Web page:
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I had let my pre-bed routine get a bit sloppy over the past few months, so I tidied it up and began reading for 15 minutes before turning out the light as it helps me to switch off from the day and transition into sleep.
However, the curve ball, also known as Covid-19, has definitely interfered with my sleep. I find it difficult to switch off as I try to get my head around the current situation. I know I’m not the only one. That has made me tweak things even further and now I don’t check any news sources for a couple of hours before bed, so I’m not mulling over what’s happening here or overseas as I try to get some shut-eye.
Here are some questions for reflection. Take some time to reflect on them.
What worked for you and what didn’t when setting up your sleep routine?
Do you need to tweak anything to make a routine easier to achieve?
Did you try to do too many things before bed?
Did you choose the right activities to put in your sleep routine?
What did you learn about yourself during the March challenge?
The challenge I have set aside for this month is around creating mental strength/resilience.
To some degree, we will all be struggling with what’s going on as almost every aspect of our life has been disrupted and “normal” simply doesn’t exist anymore.
Building mental/emotional strength or resilience is a useful thing to do no matter what’s going on. Now seems like a good time to start.
ACKNOWLEDGE YOUR EMOTIONS
It is important to acknowledge what you’re feeling. There aren’t good or bad emotions. There are some emotions that are more comfortable than others. Placing a value judgement on them isn’t helpful.
Name what it is you are feeling. Don’t get too tied up around this, our brain stops worrying the moment we give something a name, so just name it — worried, sad, terrified, stunned, happy or whatever.
A lot of anxious thoughts and emotions will show up during this time — try to sit with them rather than trying to push them away. Repeated research has shown that avoiding uncomfortable emotions will only make them stick around longer.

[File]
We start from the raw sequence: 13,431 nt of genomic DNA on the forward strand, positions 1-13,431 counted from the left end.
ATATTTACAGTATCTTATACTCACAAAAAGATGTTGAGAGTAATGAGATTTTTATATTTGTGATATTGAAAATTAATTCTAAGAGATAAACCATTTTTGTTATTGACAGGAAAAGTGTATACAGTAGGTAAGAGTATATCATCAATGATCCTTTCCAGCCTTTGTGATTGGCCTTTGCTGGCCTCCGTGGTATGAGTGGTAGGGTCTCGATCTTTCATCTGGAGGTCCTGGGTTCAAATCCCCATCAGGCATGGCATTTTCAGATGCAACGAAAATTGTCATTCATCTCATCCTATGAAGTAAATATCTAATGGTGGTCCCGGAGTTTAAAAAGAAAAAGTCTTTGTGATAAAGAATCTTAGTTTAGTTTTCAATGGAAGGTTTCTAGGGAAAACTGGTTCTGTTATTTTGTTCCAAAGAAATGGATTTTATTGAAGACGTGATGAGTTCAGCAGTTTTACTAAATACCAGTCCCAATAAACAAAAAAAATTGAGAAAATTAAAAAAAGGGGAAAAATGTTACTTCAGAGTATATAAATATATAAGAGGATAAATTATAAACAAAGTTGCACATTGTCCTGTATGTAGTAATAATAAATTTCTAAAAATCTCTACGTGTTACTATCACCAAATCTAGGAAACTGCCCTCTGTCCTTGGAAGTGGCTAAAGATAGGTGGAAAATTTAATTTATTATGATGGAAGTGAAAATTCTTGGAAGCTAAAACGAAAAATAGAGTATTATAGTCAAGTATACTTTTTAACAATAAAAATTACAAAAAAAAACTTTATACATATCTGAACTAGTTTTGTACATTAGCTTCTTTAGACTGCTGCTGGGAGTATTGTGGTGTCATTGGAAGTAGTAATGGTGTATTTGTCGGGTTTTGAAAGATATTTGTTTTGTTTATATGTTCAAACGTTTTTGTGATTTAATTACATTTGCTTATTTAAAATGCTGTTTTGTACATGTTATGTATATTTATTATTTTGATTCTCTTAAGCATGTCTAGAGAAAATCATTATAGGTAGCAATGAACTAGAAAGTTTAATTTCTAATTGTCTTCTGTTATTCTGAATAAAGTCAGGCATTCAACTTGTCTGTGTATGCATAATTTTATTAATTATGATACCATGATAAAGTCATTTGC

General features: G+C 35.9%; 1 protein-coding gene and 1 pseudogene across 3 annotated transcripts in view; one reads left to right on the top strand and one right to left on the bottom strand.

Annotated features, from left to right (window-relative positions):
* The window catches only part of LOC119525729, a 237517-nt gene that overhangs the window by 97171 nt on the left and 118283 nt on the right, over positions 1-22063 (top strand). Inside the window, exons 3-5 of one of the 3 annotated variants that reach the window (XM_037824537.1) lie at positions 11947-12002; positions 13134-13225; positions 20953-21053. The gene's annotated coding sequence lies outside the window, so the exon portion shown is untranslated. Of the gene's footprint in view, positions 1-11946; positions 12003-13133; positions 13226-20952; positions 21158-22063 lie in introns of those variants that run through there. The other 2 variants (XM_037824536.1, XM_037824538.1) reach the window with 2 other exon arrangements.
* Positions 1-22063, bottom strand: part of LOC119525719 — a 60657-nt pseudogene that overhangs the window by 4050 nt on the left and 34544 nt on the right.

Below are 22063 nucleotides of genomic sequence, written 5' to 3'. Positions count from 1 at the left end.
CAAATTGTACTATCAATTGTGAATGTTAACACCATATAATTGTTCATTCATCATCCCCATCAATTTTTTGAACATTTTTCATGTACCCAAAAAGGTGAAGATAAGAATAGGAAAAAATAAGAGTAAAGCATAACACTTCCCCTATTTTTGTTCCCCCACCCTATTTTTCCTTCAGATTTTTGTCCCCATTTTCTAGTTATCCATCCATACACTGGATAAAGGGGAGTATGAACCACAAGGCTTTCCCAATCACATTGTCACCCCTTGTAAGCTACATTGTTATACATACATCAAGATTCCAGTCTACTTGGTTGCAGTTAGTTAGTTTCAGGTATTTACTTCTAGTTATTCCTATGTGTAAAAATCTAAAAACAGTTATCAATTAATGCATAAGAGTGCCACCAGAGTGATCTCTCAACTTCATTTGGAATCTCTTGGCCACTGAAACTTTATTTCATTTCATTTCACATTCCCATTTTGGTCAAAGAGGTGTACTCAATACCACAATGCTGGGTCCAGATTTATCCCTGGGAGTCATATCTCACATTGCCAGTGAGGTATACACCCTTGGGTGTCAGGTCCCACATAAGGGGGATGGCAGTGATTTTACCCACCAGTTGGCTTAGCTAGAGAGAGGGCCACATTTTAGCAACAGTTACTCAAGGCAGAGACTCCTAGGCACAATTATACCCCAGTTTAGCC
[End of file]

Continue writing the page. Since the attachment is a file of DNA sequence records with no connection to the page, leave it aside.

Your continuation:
Notice the uncomfortable emotions, thoughts and physical sensations as they come up. Look at them with curiosity. Describe them without judgement and then let them go. This is a fundamental part of mindfulness, which has been linked to good psychological health.
Studies have shown that creating routines that connect you to what really matters in life is important for good mental health. Routines establish structure, predictability and a sense of purpose.
"It’s good for adults and crucial for children to stick to regular wake-up, grooming and meal times. Where and how everyone works and plays at home should also be planned, while understanding that we all need to be flexible and adapt as needed," clinical psychologist Deborah Roth Ledley says.
New routines to replace old routines will be vital to help everybody thrive during the lockdown.
CREATE A SELF-CARE PLAN
It is harder when our tried-and-true ways of taking care of ourselves are no longer available e.g. going to the gym or mountain biking on local tracks. But that’s not a reason to abandon self-care. Exercise and good nutrition are directly linked to emotional well-being, so now is the time to get creative.
Schedule self-care each day. It can consist of running or walking outside; using apps for exercise, meditation or brain teasers; take a bath — the possibilities are endless. "Meet" friends over the internet. Physical distancing does not need to mean social distancing.
One thing that is still available to us is nature. Studies show that spending time in nature — whether you are cycling, walking, gardening or lying on the grass and looking up at the stars — has a positive effect our psychological health. Just remember to observe the Level 4 guidelines about physical distancing.
Jan Aitken is a Dunedin-based life coach.
For more go to www.fitforlifecoaches.co.nz.